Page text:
Colossians 3:17, “Whatever you do in word or deed, do all in the name of the Lord Jesus, giving thanks to God the Father through Him”
Some people have turned complaining into an art form. If you say, “I don’t have anything to complain about,” they are happy to offer some suggestions. They count their many blessings and then complain that there aren’t more of them. I’m reminded of the story about a farmer who was known for his negative attitude. One day a neighbor stopped by and commented on the farmer’s wonderful crop. “You must be extremely happy with this year’s harvest,” he said. The farmer grudgingly replied, “Well, yes, it looks like a pretty good one, but a bumper crop is awfully hard on the soil.”
If you know anything about the people of Israel they also had this same kind of complaining attitude. Not very long after their exodus from Egypt and while in the wilderness, they ran out of food. God miraculously took care of them during their forty years of wandering, yet they still constantly complained. They griped about the manna God had so graciously provided for them, because they remembered the fish, cucumbers, melons, leeks, onions, and garlic of Egypt. They complained, “There is nothing at all except this manna before our eyes!” (Numbers 11:6) What ingratitude!
Don’t we many times tend to focus on the negatives rather than on the positives of life? We murmur against the Lord when we should be praising Him for our countless blessings. We let ourselves be distracted by the disappointments and deprivations that God allows for our spiritual good. My beloved, God doesn’t take our complaining lightly, so whenever we are tempted to grumble, let’s remember Numbers 11:1, “When the people complained, it displeased the LORD.”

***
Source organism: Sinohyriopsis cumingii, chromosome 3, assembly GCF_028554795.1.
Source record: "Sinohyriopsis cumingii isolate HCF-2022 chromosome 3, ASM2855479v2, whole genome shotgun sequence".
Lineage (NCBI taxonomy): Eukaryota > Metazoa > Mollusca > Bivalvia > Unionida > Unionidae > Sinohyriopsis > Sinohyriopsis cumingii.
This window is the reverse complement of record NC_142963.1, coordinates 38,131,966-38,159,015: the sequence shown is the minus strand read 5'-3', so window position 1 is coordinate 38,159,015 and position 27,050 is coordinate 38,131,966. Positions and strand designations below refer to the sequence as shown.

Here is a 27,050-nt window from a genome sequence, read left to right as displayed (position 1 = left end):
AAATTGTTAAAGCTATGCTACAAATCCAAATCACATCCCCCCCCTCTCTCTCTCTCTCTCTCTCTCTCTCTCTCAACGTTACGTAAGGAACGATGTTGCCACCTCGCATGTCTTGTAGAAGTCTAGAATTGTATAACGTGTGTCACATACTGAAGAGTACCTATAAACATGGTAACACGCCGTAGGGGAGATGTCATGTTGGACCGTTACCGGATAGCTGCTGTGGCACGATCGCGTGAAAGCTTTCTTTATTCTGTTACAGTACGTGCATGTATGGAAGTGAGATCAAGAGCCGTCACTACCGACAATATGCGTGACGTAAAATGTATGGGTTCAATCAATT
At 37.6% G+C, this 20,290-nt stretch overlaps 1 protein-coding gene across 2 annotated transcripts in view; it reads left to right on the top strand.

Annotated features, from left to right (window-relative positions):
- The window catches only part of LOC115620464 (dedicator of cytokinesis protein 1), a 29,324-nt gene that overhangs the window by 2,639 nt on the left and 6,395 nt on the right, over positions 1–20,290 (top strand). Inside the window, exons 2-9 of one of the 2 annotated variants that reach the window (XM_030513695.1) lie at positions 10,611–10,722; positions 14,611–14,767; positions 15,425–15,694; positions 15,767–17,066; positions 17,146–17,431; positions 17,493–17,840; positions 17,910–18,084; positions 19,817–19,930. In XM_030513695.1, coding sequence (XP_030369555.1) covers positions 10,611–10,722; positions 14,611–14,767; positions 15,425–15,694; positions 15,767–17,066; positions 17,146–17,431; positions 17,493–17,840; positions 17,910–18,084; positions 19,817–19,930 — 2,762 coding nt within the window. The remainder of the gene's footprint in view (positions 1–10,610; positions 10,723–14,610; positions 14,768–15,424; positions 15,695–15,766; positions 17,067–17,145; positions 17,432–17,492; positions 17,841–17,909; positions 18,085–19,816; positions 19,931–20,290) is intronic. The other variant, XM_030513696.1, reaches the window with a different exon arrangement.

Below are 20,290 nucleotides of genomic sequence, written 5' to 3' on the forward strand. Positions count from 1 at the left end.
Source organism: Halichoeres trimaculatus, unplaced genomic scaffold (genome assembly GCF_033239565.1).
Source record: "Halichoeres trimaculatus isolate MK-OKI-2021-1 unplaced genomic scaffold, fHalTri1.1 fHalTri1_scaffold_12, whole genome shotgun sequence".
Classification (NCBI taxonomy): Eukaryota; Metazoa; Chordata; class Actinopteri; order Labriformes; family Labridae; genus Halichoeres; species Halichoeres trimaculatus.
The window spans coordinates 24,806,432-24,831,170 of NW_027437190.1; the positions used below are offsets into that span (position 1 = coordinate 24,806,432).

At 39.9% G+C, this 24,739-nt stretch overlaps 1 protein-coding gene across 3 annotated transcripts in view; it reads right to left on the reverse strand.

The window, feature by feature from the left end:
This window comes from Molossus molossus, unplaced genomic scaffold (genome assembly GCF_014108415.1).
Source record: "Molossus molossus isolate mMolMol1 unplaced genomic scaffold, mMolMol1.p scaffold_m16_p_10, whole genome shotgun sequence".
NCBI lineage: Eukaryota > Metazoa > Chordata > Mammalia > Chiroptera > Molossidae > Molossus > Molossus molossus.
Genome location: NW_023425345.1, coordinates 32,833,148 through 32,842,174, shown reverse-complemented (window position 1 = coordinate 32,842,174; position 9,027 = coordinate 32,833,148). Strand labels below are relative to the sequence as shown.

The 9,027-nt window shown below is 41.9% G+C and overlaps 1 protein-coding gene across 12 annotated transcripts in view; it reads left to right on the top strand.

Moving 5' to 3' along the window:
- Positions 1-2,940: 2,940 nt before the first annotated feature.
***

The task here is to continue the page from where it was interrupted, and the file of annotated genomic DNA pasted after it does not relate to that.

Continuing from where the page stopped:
Among the first words many of us were taught to say by our parents was “please” and “thank you”. However, many of us today tend to forget the real essence of gratitude. We just simply utter the words “thank you” or “please”, but then do we really even mean it? Sometimes the gift already becomes more important than the giver, the fact that we just simply take them for granted.
God has given us a gift of 86,400 seconds today. Have you used one of them to say thank you. We are told to be grateful enough to God for everything he has given us, since without him we are nothing. I suspect that as we grow older we become more proficient at saying “please” and “thank you”, especially with our heavenly Father. We tend to focus more on pressing needs than on previous provisions (as the Israelites did); thus, we petition more than we praise.
In Colossians 3:15, the apostle Paul instructed every follower of Jesus Christ to “let the peace of God rule in your hearts.” Then three times he reminded us to remain grateful to God: “be thankful” (v. 15); sing with gratitude to the Lord (v. 16); “do all in the name of the Lord Jesus, giving thanks to God the Father through Him” (v. 17). Dr. Michael Avery, president of God’s Bible School in Cincinnati, Ohio, has said, “Very few things honor and glorify God more than the sweet fragrance of a thankful soul. It expels gloom and ushers in sweet peace and blessed hope. Gratitude encourages graciousness.”
Have you ever found yourself becoming apathetic with all the blessings God showers upon you each day? If you have, don’t take them for granted, but always remember to thank God for His daily provision of life, strength, and the countless good things and bad things He provides for us in our service for Him.
Some people go through life standing at the complaint counter; hopefully you’re not one of them!